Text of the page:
One of the loudest and most aggressive conservative advocacy groups of the past decade is asking Americans to calm down and stop talking about politics, if only for a day.
FreedomWorks, the libertarian outfit that rose to prominence through its hard-line opposition to Barack Obama, the Affordable Care Act, and the Republican establishment, has unveiled a new campaign that encourages Americans to tone down the rancorous political rhetoric. Dubbed “Celebrate Americans,” the initiative proposes setting aside Labor Day as a politics-free day of national harmony.
It’s a message that most would expect to see from a kumbaya centrist organization like No Labels, rather than an organization instrumental in the founding of the Tea Party and the Republican Party’s Obama-era lurch to the right. But FreedomWorks’ conspicuously measured tone is a reflection of how disjointed American politics—and its various institutions—has become in the Trump era. An organization that just last year was scoring Democratic presidential candidates on their adherence to socialism—and just last week facing scrutiny over apparent vote-by-mail misinformation—is now imploring Americans to dial back the heated rhetoric.
Asked whether he felt FreedomWorks contributed to the very atmosphere of political divisiveness it’s now trying to combat, FreedomWorks spokesman Peter Vicenzi said the acrimony in contemporary American politics is largely the result of the very policies FreedomWorks has fought for over a decade.
“We’ve supported things that have always been part of our political culture, our constitutional values, and what we saw towards the end of the Bush administration and certainly in the Obama administration took us away from that,” he said. Policies like Obamacare and 2008’s Wall Street bailouts are “what we think made it a more divisive atmosphere.”
FreedomWorks’ new campaign speaks to a larger trend in the Republican political ecosystem. While the group and like-minded organizations were instrumental in moving the GOP to the right during the Obama years, members of Congress who were once considered on the right-wing fringe are now in positions of power and being outflanked by a new, even more outlandish class of grassroots Republicans.
Just five years ago, Trump’s chief of staff, former Rep. Mark Meadows (R-NC), roiled Washington when he defied the odds to unseat the Republican House speaker John Boehner. Now the party establishment is backing a House candidate who thinks 9/11 was an inside job and President Donald Trump is combating a cabal of satanic peophiles.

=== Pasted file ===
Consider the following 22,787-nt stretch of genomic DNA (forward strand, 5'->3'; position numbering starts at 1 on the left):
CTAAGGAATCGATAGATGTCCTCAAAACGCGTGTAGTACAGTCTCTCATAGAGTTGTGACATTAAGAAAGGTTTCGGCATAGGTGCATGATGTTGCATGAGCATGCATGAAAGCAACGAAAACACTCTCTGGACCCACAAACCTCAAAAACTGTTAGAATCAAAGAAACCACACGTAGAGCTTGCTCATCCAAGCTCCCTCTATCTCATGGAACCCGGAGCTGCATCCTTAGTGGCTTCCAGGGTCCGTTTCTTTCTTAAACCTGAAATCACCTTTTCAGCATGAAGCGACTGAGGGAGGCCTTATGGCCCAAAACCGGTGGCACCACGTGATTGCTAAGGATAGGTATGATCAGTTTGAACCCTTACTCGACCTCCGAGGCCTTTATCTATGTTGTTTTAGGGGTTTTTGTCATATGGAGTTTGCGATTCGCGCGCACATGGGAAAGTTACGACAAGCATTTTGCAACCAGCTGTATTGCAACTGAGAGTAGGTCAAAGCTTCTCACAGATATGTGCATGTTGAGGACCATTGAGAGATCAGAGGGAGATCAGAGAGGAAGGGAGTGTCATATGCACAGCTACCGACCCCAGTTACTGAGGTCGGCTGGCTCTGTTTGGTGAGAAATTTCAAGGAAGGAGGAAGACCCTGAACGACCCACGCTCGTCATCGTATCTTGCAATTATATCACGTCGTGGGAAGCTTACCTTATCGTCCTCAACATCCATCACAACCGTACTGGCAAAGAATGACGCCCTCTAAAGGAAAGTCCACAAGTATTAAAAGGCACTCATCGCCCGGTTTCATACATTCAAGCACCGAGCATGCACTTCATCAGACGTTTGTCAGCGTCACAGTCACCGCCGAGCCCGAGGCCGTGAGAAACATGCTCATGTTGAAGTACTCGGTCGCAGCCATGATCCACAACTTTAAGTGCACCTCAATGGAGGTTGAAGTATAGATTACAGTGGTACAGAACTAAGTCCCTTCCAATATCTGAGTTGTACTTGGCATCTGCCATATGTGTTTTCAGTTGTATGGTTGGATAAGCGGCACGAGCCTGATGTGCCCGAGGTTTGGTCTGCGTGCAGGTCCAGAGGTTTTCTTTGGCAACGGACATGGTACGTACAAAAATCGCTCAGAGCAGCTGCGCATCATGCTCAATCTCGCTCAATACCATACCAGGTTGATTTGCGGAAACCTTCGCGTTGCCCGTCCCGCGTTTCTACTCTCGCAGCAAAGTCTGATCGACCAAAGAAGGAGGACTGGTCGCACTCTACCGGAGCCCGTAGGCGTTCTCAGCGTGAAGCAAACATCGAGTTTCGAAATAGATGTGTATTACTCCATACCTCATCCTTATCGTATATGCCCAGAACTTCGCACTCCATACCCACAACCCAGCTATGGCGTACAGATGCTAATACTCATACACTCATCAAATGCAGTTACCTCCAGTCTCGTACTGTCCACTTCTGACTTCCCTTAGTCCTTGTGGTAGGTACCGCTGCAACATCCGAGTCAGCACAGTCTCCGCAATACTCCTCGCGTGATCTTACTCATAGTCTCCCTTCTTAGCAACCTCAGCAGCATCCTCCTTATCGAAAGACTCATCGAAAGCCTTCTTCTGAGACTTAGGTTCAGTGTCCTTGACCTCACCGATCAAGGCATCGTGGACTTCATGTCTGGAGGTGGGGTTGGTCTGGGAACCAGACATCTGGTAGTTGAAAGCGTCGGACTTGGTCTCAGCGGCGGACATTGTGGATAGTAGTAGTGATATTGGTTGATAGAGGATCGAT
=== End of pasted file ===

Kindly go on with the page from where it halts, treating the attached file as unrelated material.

In that political environment, a group like FreedomWorks, once considered the vanguard of a hostile takeover of the GOP, now sounds downright magnanimous, while the more establishment Republican groups, like the Chamber of Commerce, have found it hard to fit into the party’s firmament.
“Politics impacts every aspect of American life these days,” Vicenzi lamented in an interview on Friday. “We want people to remember that we’re all Americans. From what we’ve seen, a lot of people have forgotten that.”
The group’s Celebrate Americans campaign, and an accompanying social media effort branded as “Pause Politics,” are pushing a unity and harmony message reminiscent of the very groups created to counteract the Tea Party movement that FreedomWorks helped spearhead—organizations like No Labels, Unity 2012, and the Coffee Party. “We are not divided like some might want you to think,” a promotional video for the campaign says. “Americans do get along with their neighbors, help their communities, and love their country.”
Vicenzi said he doesn’t consider the more measured tone of its new campaign to be a break with the group’s reputation as an aggressive activist group. Instead, hei said the campaign is largely a product of the times—and the deep despair that Americans, beset by bad news, generally seem to be feeling.
“There’s no policy goal for this campaign,” he insisted. “We hope to reach out to people outside the typical FreedomWorks base.” He said FreedomWorks did some polling on the idea and found some support for a national day free of politics, and shared some of the polling data showing 70 percent of respondents supported the idea of “a day without politics,” during which “media outlets, candidates, and all other organizations would be asked to stop talking about politics for a full day.”
Americans just need a break, Vicenzi said. “It’s been a rough year.”